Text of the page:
The world’s first bio-based 3D printed house is set to be unveiled Monday at the University of Maine’s Advanced Structures and Composites Center in Orono.

Built on the world’s largest polymer 3D printer, the 600-square-foot BioHome3D is being pitched as a potential solution to the housing crisis, labor shortage, supply chain disruptions and environmental challenges.

The center is using wood waste, robotics and artificial intelligence to build housing faster, cheaper and more sustainably than traditional stick-built construction, researchers have said.

The 10 a.m. unveiling will include Gov. Janet Mills, who allocated $15 million to the center in her Maine Jobs and Recovery Plan and $2 million to UMaine research and development in her supplemental budget. Other participants will include members of Maine’s congressional delegation and a variety of state and federal officials. The center also has received $30 million in federal funding.

While most 3D print construction uses concrete, researchers at the UMaine center used  scrap lumber, sawdust and construction debris to make wood “flour” that can be used as a basic building material. The fine powder is formed into pellets using biopolymers, which are naturally formed by green plants, animals, bacteria and fungi. The pellets are then melted and extruded by the 3D printer into the desired shape.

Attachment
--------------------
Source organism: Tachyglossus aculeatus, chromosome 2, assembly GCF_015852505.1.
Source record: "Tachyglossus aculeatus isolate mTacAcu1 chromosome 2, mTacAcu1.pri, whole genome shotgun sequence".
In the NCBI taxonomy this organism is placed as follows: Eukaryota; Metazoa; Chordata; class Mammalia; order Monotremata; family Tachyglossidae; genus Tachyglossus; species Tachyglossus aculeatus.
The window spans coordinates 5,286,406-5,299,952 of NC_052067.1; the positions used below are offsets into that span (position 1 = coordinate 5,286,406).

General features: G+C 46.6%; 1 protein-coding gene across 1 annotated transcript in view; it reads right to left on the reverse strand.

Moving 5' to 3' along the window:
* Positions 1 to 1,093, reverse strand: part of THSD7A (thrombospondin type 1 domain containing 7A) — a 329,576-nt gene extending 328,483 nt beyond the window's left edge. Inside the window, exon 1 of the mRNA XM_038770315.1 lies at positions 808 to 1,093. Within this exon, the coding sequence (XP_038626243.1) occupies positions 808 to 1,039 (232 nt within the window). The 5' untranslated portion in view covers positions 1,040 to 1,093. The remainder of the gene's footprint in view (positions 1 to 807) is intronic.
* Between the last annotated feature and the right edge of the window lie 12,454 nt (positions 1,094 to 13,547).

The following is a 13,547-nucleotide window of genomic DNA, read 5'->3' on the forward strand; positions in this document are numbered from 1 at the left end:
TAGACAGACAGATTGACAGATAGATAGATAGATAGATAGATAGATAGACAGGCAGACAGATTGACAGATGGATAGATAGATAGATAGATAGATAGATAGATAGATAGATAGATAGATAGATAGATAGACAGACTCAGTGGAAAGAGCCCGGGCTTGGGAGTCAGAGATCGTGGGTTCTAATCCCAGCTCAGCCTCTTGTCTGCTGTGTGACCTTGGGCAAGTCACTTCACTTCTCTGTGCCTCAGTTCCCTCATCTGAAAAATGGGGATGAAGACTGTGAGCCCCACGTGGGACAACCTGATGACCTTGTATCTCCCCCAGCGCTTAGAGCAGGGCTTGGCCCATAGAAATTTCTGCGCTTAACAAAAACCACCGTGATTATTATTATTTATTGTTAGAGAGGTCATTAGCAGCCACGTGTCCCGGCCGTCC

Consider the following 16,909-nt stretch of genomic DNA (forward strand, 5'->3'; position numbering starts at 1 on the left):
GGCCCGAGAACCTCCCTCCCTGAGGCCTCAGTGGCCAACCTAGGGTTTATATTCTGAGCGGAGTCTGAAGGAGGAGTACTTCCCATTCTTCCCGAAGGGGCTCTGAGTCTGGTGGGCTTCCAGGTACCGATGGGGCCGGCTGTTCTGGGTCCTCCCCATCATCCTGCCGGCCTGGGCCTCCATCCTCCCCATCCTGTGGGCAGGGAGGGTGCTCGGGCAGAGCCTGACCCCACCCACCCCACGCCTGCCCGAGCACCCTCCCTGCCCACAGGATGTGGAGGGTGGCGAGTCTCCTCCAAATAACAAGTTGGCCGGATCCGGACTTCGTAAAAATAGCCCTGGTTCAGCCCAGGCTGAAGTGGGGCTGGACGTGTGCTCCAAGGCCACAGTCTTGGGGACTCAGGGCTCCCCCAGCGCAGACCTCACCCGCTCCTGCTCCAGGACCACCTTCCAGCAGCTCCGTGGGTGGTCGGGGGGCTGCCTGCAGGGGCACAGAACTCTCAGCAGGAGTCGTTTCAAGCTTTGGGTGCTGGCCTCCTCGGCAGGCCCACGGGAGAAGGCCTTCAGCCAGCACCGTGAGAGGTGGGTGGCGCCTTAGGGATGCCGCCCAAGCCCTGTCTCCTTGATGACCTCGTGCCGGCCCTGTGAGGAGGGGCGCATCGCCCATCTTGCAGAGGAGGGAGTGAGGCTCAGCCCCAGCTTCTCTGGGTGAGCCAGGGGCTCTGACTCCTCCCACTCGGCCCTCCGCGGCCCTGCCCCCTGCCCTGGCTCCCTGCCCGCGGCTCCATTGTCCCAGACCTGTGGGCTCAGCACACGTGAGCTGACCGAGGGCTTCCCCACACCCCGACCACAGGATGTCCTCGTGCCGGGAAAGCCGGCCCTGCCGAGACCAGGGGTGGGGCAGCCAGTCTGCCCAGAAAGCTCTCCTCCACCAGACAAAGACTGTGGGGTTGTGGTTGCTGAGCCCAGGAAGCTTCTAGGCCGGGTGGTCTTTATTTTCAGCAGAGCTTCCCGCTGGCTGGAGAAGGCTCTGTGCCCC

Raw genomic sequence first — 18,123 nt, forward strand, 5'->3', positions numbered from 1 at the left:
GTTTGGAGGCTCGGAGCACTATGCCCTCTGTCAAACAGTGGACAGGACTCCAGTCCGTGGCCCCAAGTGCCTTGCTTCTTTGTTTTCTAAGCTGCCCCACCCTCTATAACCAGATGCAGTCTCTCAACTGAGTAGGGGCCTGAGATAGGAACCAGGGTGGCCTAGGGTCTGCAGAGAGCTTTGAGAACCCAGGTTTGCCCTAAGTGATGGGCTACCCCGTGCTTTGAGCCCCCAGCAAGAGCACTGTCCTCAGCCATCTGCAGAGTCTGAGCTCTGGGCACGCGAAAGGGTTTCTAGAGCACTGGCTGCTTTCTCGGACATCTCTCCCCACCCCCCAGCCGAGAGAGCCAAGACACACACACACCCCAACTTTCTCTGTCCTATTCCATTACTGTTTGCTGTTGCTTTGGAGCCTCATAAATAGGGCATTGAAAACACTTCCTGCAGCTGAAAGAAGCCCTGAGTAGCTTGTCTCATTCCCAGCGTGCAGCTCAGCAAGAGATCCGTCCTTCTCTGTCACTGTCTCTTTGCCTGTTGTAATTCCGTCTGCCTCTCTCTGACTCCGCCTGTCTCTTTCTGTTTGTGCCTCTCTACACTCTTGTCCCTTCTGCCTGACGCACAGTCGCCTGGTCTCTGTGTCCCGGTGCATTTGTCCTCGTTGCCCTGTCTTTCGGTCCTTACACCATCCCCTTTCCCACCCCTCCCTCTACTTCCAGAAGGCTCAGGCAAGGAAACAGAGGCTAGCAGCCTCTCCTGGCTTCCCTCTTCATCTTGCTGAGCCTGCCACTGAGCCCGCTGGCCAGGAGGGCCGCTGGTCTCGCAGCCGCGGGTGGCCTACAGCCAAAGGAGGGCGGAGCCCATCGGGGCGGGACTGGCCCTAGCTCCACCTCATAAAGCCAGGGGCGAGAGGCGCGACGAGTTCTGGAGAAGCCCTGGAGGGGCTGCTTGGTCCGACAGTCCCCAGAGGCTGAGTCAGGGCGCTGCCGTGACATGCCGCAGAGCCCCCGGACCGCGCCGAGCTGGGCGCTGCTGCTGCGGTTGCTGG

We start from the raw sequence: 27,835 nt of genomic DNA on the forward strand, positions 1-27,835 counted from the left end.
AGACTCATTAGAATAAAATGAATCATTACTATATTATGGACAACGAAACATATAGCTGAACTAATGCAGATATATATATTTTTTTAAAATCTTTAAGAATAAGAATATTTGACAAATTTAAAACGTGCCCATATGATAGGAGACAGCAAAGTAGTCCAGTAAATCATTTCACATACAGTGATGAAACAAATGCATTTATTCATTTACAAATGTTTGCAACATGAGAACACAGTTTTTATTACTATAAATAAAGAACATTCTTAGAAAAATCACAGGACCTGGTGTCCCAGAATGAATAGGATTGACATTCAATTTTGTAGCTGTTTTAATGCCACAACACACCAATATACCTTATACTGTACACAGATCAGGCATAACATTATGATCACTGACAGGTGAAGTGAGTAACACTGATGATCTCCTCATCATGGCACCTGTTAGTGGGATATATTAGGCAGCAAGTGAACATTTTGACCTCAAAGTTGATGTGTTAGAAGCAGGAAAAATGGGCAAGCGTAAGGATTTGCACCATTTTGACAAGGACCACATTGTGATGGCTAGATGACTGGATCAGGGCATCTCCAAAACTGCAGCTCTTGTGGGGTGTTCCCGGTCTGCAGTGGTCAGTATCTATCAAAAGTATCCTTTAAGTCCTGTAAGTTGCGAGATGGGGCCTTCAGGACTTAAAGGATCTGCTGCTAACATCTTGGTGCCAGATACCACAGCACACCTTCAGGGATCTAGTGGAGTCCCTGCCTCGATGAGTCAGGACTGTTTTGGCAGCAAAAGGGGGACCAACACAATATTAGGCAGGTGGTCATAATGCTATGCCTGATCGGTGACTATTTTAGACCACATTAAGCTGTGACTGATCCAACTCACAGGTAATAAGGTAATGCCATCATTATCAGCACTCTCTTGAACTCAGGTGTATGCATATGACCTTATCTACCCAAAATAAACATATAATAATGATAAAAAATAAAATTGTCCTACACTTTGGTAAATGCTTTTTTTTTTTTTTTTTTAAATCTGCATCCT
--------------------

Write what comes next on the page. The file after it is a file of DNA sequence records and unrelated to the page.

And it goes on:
The center built the BioHome3D prototype in collaboration with MaineHousing, the U.S. Department of Energy and researchers at Oak Ridge National Labs.

Eventually, researchers hope to “print” the BioHome3D in as little as three days, including walls, floors and roof. The technology someday could be used to build apartment complexes, researchers have said.

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